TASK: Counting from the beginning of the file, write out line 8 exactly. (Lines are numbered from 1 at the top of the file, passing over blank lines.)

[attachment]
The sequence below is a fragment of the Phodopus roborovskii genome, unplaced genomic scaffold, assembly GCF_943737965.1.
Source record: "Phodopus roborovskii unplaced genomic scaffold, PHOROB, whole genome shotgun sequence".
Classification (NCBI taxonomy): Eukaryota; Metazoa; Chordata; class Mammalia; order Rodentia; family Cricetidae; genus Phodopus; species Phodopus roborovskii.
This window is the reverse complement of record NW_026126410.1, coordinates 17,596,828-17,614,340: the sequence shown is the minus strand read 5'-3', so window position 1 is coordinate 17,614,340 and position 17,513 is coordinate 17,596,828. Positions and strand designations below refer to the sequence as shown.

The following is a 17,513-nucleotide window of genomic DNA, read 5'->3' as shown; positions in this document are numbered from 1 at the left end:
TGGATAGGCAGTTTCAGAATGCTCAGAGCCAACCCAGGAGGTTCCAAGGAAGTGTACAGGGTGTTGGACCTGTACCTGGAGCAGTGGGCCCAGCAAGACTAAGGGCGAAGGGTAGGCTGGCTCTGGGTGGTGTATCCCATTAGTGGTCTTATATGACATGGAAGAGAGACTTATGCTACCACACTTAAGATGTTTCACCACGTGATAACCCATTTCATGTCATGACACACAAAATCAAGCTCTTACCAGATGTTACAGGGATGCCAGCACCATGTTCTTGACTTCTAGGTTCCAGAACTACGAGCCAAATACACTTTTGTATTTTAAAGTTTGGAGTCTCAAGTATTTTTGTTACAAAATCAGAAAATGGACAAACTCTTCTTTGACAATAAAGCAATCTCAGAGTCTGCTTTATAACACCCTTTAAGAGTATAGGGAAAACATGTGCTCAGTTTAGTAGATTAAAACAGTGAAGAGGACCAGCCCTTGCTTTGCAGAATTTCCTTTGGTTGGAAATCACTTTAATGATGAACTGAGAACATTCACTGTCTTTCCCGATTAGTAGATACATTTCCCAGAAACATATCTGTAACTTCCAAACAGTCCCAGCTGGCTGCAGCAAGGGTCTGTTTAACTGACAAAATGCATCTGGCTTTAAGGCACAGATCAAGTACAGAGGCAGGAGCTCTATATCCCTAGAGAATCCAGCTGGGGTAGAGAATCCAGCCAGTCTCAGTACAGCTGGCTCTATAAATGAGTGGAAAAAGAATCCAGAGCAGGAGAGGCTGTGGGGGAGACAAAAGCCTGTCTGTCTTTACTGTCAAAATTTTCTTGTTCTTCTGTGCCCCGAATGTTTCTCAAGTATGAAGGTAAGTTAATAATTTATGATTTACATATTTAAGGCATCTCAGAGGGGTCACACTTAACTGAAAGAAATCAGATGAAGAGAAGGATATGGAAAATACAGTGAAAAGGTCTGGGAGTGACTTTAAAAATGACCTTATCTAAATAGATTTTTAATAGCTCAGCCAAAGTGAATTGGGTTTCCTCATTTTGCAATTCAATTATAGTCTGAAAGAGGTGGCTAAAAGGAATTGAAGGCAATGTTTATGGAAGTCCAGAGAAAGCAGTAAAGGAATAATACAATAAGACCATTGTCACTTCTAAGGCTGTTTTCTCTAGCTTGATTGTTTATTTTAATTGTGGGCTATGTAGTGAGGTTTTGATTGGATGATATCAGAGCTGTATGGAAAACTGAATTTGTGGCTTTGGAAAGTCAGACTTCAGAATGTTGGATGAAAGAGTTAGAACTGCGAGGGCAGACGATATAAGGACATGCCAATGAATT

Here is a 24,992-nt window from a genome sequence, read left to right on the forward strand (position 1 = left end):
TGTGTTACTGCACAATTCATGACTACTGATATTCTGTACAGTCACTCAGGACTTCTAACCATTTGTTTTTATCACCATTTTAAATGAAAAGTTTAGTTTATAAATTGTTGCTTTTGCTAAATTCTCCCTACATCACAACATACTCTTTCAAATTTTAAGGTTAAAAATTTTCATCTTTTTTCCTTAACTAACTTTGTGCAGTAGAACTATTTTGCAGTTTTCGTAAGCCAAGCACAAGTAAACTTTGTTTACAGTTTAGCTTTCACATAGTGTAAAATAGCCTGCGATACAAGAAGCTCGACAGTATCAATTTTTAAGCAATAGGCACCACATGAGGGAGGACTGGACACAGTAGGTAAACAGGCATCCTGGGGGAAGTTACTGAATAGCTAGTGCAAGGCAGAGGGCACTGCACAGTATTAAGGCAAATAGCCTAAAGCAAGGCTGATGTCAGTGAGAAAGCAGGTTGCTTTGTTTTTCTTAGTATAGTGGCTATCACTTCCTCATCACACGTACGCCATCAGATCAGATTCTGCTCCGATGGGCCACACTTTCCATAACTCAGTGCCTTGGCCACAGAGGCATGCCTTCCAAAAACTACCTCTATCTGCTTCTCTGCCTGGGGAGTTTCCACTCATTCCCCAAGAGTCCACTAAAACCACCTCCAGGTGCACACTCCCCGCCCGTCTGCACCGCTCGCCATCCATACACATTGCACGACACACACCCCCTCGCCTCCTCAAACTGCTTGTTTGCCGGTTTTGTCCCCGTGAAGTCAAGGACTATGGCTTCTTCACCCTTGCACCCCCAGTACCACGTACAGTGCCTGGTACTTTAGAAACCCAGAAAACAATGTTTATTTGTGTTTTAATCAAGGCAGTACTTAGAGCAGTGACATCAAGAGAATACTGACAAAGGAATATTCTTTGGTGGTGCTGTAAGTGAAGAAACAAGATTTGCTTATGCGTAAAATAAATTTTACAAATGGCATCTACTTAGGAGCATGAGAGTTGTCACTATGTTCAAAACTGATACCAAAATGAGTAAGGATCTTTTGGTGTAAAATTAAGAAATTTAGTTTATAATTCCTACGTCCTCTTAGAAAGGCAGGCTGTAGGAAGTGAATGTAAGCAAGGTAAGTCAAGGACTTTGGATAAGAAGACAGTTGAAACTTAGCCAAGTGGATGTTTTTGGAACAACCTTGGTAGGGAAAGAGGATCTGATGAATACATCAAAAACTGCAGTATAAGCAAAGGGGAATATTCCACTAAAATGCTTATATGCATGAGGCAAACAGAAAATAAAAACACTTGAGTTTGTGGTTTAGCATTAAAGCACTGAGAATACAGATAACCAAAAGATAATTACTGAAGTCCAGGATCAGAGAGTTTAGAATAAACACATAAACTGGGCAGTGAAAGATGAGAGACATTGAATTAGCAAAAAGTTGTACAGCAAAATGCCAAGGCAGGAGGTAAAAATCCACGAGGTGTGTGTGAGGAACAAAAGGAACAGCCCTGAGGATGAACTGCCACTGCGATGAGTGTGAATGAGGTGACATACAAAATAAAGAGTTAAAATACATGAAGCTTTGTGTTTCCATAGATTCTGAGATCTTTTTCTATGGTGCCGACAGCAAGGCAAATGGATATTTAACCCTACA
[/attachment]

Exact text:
TGTGTTACTGCACAATTCATGACTACTGATATTCTGTACAGTCACTCAGGACTTCTAACCATTTGTTTTTATCACCATTTTAAATGAAAAGTTTAGTTTATAAATTGTTGCTTTTGCTAAATTCTCCCTACATCACAACATACTCTTTCAAATTTTAAGGTTAAAAATTTTCATCTTTTTTCCTTAACTAACTTTGTGCAGTAGAACTATTTTGCAGTTTTCGTAAGCCAAGCACAAGTAAACTTTGTTTACAGTTTAGCTTTCACATAGTGTAAAATAGCCTGCGATACAAGAAGCTCGACAGTATCAATTTTTAAGCAATAGGCACCACATGAGGGAGGACTGGACACAGTAGGTAAACAGGCATCCTGGGGGAAGTTACTGAATAGCTAGTGCAAGGCAGAGGGCACTGCACAGTATTAAGGCAAATAGCCTAAAGCAAGGCTGATGTCAGTGAGAAAGCAGGTTGCTTTGTTTTTCTTAGTATAGTGGCTATCACTTCCTCATCACACGTACGCCATCAGATCAGATTCTGCTCCGATGGGCCACACTTTCCATAACTCAGTGCCTTGGCCACAGAGGCATGCCTTCCAAAAACTACCTCTATCTGCTTCTCTGCCTGGGGAGTTTCCACTCATTCCCCAAGAGTCCACTAAAACCACCTCCAGGTGCACACTCCCCGCCCGTCTGCACCGCTCGCCATCCATACACATTGCACGACACACACCCCCTCGCCTCCTCAAACTGCTTGTTTGCCGGTTTTGTCCCCGTGAAGTCAAGGACTATGGCTTCTTCACCCTTGCACCCCCAGTACCACGTACAGTGCCTGGTACTTTAGAAACCCAGAAAACAATGTTTATTTGTGTTTTAATCAAGGCAGTACTTAGAGCAGTGACATCAAGAGAATACTGACAAAGGAATATTCTTTGGTGGTGCTGTAAGTGAAGAAACAAGATTTGCTTATGCGTAAAATAAATTTTACAAATGGCATCTACTTAGGAGCATGAGAGTTGTCACTATGTTCAAAACTGATACCAAAATGAGTAAGGATCTTTTGGTGTAAAATTAAGAAATTTAGTTTATAATTCCTACGTCCTCTTAGAAAGGCAGGCTGTAGGAAGTGAATGTAAGCAAGGTAAGTCAAGGACTTTGGATAAGAAGACAGTTGAAACTTAGCCAAGTGGATGTTTTTGGAACAACCTTGGTAGGGAAAGAGGATCTGATGAATACATCAAAAACTGCAGTATAAGCAAAGGGGAATATTCCACTAAAATGCTTATATGCATGAGGCAAACAGAAAATAAAAACACTTGAGTTTGTGGTTTAGCATTAAAGCACTGAGAATACAGATAACCAAAAGATAATTACTGAAGTCCAGGATCAGAGAGTTTAGAATAAACACATAAACTGGGCAGTGAAAGATGAGAGACATTGAATTAGCAAAAAGTTGTACAGCAAAATGCCAAGGCAGGAGGTAAAAATCCACGAGGTGTGTGTGAGGAACAAAAGGAACAGCCCTGAGGATGAACTGCCACTGCGATGAGTGTGAATGAGGTGACATACAAAATAAAGAGTTAAAATACATGAAGCTTTGTGTTTCCATAGATTCTGAGATCTTTTTCTATGGTGCCGACAGCAAGGCAAATGGATATTTAACCCTACA